Pony Up, KtB!

Powell Holloway wrote to us late last night with some thoughts about my post on anti-cult press releases at the Dallas Morning News religion blog. Best to read that first before proceeding.

I’ll bet you have “a soft spot” for the now defunct Wittenburg Door… But wait! Before we have the DMN “pony-up”, let’s talk about “Killing the Buddha’s” fanciful position in this little drama. Your “Manifesto” says, “Killing the Buddha is a religion magazine for people made anxious by churches, people embarrassed to be caught in the “spirituality” section of a bookstore, people both hostile and drawn to talk of God. […]”

Keep reading the manifesto here.

With the demise of “The Door” (more succinctly – the untimely passing of Harry Guetzlaff, The Door’s soul and/or doppelgänger, last summer) “Killing the Buddha” now has an entrée into the world of spiritual and religious humor. Harry (vis-à-vis “The Door”) left a void that should be filled. Perhaps you ARE up to the challenge. Time will tell. However, dismissing the Duncan’s seems counterintuitive to your stated mission. The Duncans represent an ally to the very people you say you are trying to reach. Again, your own “Manifesto” states emphatically, “Killing the Buddha insists that if religion matters at all it matters enough to be taken to task.” And, the Duncans have done just that in the real world, in real time. Wendy Duncan, the author of I Can’t Hear God Anymore – Life in a Dallas Cult shares her story about living within The Trinity Foundation elegantly and simply. She isn’t proselytizing, in fact, she’s ringing an alarm to your target audience of exactly what has been done, is being done, and will continue to be done in God’s name to those enquiring souls who are searching for a God who they can talk to in the first person – call him/her what you may. I suggest you re-read Wendy’s book in light of our discussion here. I am confident that you will see that they, Wendy and Doug Duncan, are on the same spiritual path as you profess except that they, literally, lived through the “Gitmo on Columbia”… I know this because I was there with them.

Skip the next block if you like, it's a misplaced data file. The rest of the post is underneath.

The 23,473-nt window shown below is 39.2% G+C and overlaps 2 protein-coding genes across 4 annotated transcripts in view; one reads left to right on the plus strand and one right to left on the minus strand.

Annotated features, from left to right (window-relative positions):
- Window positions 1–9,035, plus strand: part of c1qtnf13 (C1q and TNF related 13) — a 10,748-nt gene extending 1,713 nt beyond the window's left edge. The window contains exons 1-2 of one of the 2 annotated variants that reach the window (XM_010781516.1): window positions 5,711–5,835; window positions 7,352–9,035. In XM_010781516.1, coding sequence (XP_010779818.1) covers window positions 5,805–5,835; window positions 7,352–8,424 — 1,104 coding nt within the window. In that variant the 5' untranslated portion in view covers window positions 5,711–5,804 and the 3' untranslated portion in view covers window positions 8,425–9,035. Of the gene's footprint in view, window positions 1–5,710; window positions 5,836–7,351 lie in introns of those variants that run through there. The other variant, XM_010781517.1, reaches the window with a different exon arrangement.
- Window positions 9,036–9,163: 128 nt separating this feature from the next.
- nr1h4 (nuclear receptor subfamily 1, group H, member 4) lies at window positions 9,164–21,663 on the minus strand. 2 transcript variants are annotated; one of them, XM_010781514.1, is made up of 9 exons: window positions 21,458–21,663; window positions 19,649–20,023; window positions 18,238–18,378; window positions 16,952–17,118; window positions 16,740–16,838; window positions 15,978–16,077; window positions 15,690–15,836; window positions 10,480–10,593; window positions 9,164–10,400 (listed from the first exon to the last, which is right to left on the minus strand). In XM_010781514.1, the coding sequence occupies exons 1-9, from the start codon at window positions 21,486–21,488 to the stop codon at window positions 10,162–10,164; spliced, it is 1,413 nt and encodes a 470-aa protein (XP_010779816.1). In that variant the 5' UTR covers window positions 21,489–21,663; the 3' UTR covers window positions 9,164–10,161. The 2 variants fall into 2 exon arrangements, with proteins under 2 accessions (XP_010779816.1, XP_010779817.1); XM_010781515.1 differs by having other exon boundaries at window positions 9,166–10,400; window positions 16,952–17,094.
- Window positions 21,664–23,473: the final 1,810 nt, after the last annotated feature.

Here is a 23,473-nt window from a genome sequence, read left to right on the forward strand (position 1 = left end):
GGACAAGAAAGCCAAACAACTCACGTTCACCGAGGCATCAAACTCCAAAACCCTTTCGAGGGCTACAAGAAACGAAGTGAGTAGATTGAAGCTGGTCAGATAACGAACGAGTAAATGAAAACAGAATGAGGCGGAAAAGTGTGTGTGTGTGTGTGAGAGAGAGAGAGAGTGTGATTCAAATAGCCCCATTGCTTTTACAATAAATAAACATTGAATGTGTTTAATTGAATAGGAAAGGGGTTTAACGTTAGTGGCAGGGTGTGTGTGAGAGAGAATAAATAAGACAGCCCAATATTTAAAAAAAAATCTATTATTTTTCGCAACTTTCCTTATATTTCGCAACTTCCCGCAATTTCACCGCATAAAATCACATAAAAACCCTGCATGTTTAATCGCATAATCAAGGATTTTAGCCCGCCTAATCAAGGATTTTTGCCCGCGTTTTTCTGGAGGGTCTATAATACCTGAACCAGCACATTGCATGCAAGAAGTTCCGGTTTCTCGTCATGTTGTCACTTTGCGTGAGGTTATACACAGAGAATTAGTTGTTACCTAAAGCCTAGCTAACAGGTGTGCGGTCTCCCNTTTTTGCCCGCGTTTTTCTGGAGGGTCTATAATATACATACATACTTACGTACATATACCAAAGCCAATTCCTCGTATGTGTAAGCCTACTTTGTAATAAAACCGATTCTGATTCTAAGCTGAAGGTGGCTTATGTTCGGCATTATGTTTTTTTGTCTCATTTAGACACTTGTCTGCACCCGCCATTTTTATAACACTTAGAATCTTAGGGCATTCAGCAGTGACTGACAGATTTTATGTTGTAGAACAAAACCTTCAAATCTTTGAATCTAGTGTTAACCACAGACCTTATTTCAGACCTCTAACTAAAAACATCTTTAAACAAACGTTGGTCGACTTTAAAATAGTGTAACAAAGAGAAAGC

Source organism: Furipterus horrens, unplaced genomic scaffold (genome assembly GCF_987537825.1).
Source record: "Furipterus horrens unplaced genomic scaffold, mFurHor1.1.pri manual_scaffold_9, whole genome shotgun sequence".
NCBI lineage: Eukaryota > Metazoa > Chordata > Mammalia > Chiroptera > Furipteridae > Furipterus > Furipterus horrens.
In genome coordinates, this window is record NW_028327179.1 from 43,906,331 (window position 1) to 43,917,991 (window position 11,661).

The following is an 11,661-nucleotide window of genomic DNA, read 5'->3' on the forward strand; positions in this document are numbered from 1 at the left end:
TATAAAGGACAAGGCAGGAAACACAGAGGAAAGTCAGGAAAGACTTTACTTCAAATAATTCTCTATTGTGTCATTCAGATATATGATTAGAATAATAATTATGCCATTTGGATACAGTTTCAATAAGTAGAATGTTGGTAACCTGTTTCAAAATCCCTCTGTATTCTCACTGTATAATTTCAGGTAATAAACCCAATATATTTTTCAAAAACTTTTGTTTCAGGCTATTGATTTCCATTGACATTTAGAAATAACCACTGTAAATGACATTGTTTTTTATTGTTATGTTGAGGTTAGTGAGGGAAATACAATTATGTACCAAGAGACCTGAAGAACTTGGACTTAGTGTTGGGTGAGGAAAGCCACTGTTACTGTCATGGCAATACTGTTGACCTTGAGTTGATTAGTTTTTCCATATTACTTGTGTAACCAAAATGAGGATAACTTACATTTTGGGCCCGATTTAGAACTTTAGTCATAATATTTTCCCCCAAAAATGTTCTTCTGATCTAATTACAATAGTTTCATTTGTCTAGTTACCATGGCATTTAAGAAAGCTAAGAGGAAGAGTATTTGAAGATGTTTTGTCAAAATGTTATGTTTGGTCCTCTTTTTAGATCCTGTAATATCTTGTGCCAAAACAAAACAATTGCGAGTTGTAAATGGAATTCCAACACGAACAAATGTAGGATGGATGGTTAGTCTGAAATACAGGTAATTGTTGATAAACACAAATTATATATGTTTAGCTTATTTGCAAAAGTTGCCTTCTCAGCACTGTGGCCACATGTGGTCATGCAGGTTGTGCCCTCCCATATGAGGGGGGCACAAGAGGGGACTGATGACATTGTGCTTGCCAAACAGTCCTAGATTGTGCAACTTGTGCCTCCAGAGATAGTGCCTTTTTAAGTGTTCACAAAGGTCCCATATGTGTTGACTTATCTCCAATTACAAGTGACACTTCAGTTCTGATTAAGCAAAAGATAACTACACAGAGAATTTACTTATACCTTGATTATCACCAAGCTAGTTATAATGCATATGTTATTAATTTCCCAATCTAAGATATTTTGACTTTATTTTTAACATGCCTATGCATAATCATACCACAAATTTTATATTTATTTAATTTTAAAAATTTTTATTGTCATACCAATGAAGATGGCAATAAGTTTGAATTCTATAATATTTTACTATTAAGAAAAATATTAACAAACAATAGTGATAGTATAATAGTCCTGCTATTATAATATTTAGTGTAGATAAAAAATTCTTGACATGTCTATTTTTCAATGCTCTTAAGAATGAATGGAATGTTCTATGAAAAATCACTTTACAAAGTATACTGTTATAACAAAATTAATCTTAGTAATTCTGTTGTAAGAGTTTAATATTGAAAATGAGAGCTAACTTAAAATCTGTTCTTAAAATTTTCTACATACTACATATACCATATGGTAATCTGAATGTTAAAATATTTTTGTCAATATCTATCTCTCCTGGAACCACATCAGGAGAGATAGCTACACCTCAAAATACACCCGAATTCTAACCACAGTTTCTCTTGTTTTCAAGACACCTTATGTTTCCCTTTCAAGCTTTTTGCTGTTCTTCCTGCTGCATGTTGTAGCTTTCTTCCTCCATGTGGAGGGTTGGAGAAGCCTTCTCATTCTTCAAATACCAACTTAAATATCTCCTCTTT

We appreciate the vote of confidence! I’m not sure we really qualify as “spiritual and religious humor,” or would want to, but yes, we’re interested in religion (including whatever people prefer to call “spiritual”) and our stuff is sometimes funny.

Let’s be clear about one thing, though: Killing the Buddha is not on a spiritual path. Maybe—just maybe—particular people involved with it are. I may even be—still not sure about that. But the magazine as a whole? No. It’s hard to be on a path when you try to kill every Buddha you meet along it, including those, like the Duncans, who seem like such fellow-travelers.

And, yes, if Wendy Duncan sent us an article about her time at the Trinity Foundation, and it was beautiful, gripping, and revealing, we’d be totally eager to publish it. Sounds great. But so does the stuff about folks from Trinity rooting around in televangelists’ dumpsters! All I’m asking for in that post is some recognition that there’s something more interesting going on in these press releases than a simple case of good people decrying nasty “cults.”

You say that you “are endlessly amazed and enraged that religious discourse has become so bloodless, parochial and boring.” If that be so, then stop it! Forget about the DMN, ABC, CNN, Fox or any other media outlet doing the job for you. The Master is right: If you meet Buddha, kill him. He is nothing more, or less, than your own image of the Buddha and that construct will keep you from finding the real King of the Universe.
So, “pony-up” KtBniks, and do what you have set out to do.

I’m not really asking the DMN to do our job for us—to publish great literary writing on religion—but I am asking them to do theirs: investigating what they report on.

Anyway, we can always use the encouragement. Hear that, KtBniks? Time to pony up! Hope we won’t disappoint.

In conclusion, Powell adds:

“Join the company of lions rather than assume the lead among foxes.” (The Talmud)

Good advice! Um. But, wait, can someone explain that to me? I thought foxes were smart. And aren’t lions insanely patriarchal? Where the males don’t do anything except eat the children of other males? Who wants to join that company?

In case there’s more discussion, I’m going to open this comment thread. Feel free to join in!

Nathan Schneider is an editor of Killing the Buddha and writes about religion, reason, and violence for a variety of publications. He is also a founding editor of Waging Nonviolence. His first two books, published by University of California Press in 2013, are God in Proof: The Story of a Search from the Ancients to the Internet and Thank You, Anarchy: Notes from the Occupy Apocalypse. Visit his website at The Row Boat.